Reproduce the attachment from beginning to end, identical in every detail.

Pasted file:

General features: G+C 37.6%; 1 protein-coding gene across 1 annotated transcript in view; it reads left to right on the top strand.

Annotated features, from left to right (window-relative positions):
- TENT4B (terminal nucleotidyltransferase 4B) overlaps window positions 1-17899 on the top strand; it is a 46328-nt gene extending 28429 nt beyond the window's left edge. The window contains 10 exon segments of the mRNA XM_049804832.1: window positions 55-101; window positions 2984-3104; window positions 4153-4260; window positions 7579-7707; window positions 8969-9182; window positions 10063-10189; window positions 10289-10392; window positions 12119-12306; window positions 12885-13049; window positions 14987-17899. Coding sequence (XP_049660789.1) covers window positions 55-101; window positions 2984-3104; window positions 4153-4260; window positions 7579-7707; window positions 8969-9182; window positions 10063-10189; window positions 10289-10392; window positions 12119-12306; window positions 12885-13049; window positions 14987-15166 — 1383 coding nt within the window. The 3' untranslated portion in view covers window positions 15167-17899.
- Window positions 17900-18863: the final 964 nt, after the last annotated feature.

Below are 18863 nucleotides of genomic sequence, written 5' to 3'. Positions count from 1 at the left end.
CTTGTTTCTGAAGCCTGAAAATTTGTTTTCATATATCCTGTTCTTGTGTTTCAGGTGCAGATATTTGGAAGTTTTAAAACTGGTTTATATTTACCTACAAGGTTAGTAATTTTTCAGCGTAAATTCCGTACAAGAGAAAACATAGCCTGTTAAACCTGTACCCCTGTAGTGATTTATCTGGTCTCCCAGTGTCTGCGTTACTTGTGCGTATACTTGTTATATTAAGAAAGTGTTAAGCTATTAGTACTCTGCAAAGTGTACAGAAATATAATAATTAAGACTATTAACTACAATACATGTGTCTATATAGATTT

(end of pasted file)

General features: G+C 37.6%; 1 protein-coding gene across 1 annotated transcript in view; it reads left to right on the top strand.

Annotated features, from left to right (window-relative positions):
- TENT4B (terminal nucleotidyltransferase 4B) overlaps window positions 1-17899 on the top strand; it is a 46328-nt gene extending 28429 nt beyond the window's left edge. The window contains 10 exon segments of the mRNA XM_049804832.1: window positions 55-101; window positions 2984-3104; window positions 4153-4260; window positions 7579-7707; window positions 8969-9182; window positions 10063-10189; window positions 10289-10392; window positions 12119-12306; window positions 12885-13049; window positions 14987-17899. Coding sequence (XP_049660789.1) covers window positions 55-101; window positions 2984-3104; window positions 4153-4260; window positions 7579-7707; window positions 8969-9182; window positions 10063-10189; window positions 10289-10392; window positions 12119-12306; window positions 12885-13049; window positions 14987-15166 — 1383 coding nt within the window. The 3' untranslated portion in view covers window positions 15167-17899.
- Window positions 17900-18863: the final 964 nt, after the last annotated feature.

Below are 18863 nucleotides of genomic sequence, written 5' to 3'. Positions count from 1 at the left end.
CTTGTTTCTGAAGCCTGAAAATTTGTTTTCATATATCCTGTTCTTGTGTTTCAGGTGCAGATATTTGGAAGTTTTAAAACTGGTTTATATTTACCTACAAGGTTAGTAATTTTTCAGCGTAAATTCCGTACAAGAGAAAACATAGCCTGTTAAACCTGTACCCCTGTAGTGATTTATCTGGTCTCCCAGTGTCTGCGTTACTTGTGCGTATACTTGTTATATTAAGAAAGTGTTAAGCTATTAGTACTCTGCAAAGTGTACAGAAATATAATAATTAAGACTATTAACTACAATACATGTGTCTATATAGATTT